What is faith? Is it to believe that which is evident? No. It is perfectly evident to my mind that there exists a necessary, eternal, supreme, and intelligent being. This is no matter of faith, but of reason. - Voltaire


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nigelTheBold wrote:I'm

nigelTheBold wrote:
I'm smiling big-time. This is the kind of philosophic discussion that I find terribly interesting. Since this is essentially framed as philosophy rather than biology, I'll go with the philosophical angle, though I think we can be neither "right" nor "wrong" when discussing this. So, it's merely a matter of perspective.

It has been interesting for sure...

nigelTheBold wrote:
A sperm is not a separate organism from its producer. I'll grant you that. Masturbating into a sock is hardly any different than bleeding from a cut. The blood is alive only in the strictest sense of the word; same with the sperm. And we would consider neither one a human.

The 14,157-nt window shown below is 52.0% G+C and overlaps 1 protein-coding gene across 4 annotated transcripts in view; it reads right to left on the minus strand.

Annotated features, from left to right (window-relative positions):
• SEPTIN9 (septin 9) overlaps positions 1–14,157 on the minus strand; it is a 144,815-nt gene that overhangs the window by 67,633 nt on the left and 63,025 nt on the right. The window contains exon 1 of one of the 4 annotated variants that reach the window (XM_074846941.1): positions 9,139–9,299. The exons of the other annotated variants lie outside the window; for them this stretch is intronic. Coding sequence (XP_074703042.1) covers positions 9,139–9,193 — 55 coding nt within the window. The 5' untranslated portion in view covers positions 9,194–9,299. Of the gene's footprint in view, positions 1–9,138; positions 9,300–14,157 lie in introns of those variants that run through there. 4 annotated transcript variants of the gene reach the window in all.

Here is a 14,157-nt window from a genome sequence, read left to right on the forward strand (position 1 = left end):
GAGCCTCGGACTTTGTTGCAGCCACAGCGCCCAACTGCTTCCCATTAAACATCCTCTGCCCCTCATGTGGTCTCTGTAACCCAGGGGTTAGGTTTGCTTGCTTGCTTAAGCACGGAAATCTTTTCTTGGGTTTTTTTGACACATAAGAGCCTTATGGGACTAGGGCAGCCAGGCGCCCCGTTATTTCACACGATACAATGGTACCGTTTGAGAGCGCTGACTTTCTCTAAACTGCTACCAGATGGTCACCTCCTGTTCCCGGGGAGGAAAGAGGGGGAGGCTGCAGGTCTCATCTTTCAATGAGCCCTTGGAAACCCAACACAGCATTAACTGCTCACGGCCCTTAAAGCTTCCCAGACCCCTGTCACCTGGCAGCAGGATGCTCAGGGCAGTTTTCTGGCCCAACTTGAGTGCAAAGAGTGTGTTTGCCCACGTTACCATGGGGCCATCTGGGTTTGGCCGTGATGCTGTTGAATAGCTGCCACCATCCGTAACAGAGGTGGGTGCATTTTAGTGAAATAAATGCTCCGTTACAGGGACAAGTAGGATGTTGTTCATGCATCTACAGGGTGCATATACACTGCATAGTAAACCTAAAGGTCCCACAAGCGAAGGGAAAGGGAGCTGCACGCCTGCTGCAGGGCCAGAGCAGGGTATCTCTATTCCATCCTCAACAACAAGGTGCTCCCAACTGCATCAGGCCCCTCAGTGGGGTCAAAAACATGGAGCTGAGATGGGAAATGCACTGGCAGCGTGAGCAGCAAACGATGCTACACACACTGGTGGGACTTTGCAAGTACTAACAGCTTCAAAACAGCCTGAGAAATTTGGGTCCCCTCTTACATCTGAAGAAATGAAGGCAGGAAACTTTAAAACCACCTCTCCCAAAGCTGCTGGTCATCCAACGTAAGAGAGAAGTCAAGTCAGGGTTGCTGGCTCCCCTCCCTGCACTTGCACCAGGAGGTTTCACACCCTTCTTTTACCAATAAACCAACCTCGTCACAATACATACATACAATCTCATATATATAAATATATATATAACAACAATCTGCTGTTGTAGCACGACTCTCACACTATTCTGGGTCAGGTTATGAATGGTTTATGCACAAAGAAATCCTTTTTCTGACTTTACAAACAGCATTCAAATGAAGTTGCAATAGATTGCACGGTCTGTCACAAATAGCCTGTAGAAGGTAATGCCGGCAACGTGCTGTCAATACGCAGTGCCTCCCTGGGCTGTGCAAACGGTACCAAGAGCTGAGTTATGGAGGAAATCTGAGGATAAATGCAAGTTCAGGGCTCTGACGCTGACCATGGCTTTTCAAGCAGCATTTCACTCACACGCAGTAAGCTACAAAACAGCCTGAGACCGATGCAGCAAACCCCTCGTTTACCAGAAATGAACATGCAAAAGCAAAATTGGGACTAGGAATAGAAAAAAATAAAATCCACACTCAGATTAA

But then we have the zygote. Is that a human? If it were removed from the womb, it would be basically useless, just as you describe. Its purpose is to go through the process of mitosis over and over again, and form an embryo.

Then what about the embryo? If it is removed from the womb, it too becomes useless, just as the sperm ejaculated onto the floor become useless.

And so on.

At every stage, the developing gamete/zygote/embryo/foetus is dependent upon the producer. There are several distinct and interesting parts: the fertilization which forms the zygote, the specialization of cells into organs, the first heartbeat, the point at which the foetus becomes capable of surviving outside the womb, birth, and what-have-you.

What is the "use" of each of these stages?

I guess  my point is just as Hamby said: "usefulness" is an artificial construct based on value judgements, rather than any objective criteria.

But again, this is all philosophy, and not biology. So I think it's all a matter of perspective.